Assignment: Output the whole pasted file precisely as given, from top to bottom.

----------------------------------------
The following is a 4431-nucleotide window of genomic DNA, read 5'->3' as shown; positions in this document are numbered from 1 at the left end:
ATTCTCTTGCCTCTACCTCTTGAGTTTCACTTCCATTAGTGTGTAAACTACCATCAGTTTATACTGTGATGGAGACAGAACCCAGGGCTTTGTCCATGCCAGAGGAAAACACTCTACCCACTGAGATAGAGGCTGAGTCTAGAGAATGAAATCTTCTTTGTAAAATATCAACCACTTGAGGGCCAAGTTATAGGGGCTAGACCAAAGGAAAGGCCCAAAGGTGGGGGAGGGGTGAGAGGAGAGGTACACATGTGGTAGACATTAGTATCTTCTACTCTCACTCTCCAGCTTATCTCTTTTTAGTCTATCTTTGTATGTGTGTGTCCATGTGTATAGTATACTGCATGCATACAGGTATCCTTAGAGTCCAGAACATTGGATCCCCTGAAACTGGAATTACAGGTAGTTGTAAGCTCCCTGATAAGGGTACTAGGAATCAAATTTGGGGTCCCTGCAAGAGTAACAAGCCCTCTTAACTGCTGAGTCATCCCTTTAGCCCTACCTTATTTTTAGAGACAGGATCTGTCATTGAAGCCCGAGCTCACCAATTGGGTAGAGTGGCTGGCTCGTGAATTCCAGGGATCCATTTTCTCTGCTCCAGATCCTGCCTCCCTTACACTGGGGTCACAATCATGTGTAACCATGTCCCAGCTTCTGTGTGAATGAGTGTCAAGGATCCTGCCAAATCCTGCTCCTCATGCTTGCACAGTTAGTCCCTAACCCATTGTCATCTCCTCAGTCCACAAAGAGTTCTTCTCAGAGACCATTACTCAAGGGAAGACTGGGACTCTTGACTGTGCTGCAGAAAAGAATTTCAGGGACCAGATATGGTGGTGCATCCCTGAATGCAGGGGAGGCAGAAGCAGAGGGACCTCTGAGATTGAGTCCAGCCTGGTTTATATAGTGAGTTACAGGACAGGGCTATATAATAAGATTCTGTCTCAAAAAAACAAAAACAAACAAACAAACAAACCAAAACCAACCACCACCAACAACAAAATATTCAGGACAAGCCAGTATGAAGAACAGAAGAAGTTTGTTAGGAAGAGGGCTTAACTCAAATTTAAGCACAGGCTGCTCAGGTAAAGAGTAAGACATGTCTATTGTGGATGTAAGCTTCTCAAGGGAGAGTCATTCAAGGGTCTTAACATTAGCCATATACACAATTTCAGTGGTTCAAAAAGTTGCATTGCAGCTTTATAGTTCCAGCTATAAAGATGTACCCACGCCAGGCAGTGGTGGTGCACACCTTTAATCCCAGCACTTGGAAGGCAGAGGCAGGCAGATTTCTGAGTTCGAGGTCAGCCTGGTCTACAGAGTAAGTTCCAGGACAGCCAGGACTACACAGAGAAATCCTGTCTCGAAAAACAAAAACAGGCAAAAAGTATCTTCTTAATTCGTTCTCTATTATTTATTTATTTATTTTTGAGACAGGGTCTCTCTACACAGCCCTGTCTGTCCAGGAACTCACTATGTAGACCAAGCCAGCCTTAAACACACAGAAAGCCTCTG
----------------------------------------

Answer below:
The following is a 4431-nucleotide window of genomic DNA, read 5'->3' as shown; positions in this document are numbered from 1 at the left end:
ATTCTCTTGCCTCTACCTCTTGAGTTTCACTTCCATTAGTGTGTAAACTACCATCAGTTTATACTGTGATGGAGACAGAACCCAGGGCTTTGTCCATGCCAGAGGAAAACACTCTACCCACTGAGATAGAGGCTGAGTCTAGAGAATGAAATCTTCTTTGTAAAATATCAACCACTTGAGGGCCAAGTTATAGGGGCTAGACCAAAGGAAAGGCCCAAAGGTGGGGGAGGGGTGAGAGGAGAGGTACACATGTGGTAGACATTAGTATCTTCTACTCTCACTCTCCAGCTTATCTCTTTTTAGTCTATCTTTGTATGTGTGTGTCCATGTGTATAGTATACTGCATGCATACAGGTATCCTTAGAGTCCAGAACATTGGATCCCCTGAAACTGGAATTACAGGTAGTTGTAAGCTCCCTGATAAGGGTACTAGGAATCAAATTTGGGGTCCCTGCAAGAGTAACAAGCCCTCTTAACTGCTGAGTCATCCCTTTAGCCCTACCTTATTTTTAGAGACAGGATCTGTCATTGAAGCCCGAGCTCACCAATTGGGTAGAGTGGCTGGCTCGTGAATTCCAGGGATCCATTTTCTCTGCTCCAGATCCTGCCTCCCTTACACTGGGGTCACAATCATGTGTAACCATGTCCCAGCTTCTGTGTGAATGAGTGTCAAGGATCCTGCCAAATCCTGCTCCTCATGCTTGCACAGTTAGTCCCTAACCCATTGTCATCTCCTCAGTCCACAAAGAGTTCTTCTCAGAGACCATTACTCAAGGGAAGACTGGGACTCTTGACTGTGCTGCAGAAAAGAATTTCAGGGACCAGATATGGTGGTGCATCCCTGAATGCAGGGGAGGCAGAAGCAGAGGGACCTCTGAGATTGAGTCCAGCCTGGTTTATATAGTGAGTTACAGGACAGGGCTATATAATAAGATTCTGTCTCAAAAAAACAAAAACAAACAAACAAACAAACCAAAACCAACCACCACCAACAACAAAATATTCAGGACAAGCCAGTATGAAGAACAGAAGAAGTTTGTTAGGAAGAGGGCTTAACTCAAATTTAAGCACAGGCTGCTCAGGTAAAGAGTAAGACATGTCTATTGTGGATGTAAGCTTCTCAAGGGAGAGTCATTCAAGGGTCTTAACATTAGCCATATACACAATTTCAGTGGTTCAAAAAGTTGCATTGCAGCTTTATAGTTCCAGCTATAAAGATGTACCCACGCCAGGCAGTGGTGGTGCACACCTTTAATCCCAGCACTTGGAAGGCAGAGGCAGGCAGATTTCTGAGTTCGAGGTCAGCCTGGTCTACAGAGTAAGTTCCAGGACAGCCAGGACTACACAGAGAAATCCTGTCTCGAAAAACAAAAACAGGCAAAAAGTATCTTCTTAATTCGTTCTCTATTATTTATTTATTTATTTTTGAGACAGGGTCTCTCTACACAGCCCTGTCTGTCCAGGAACTCACTATGTAGACCAAGCCAGCCTTAAACACACAGAAAGCCTCTG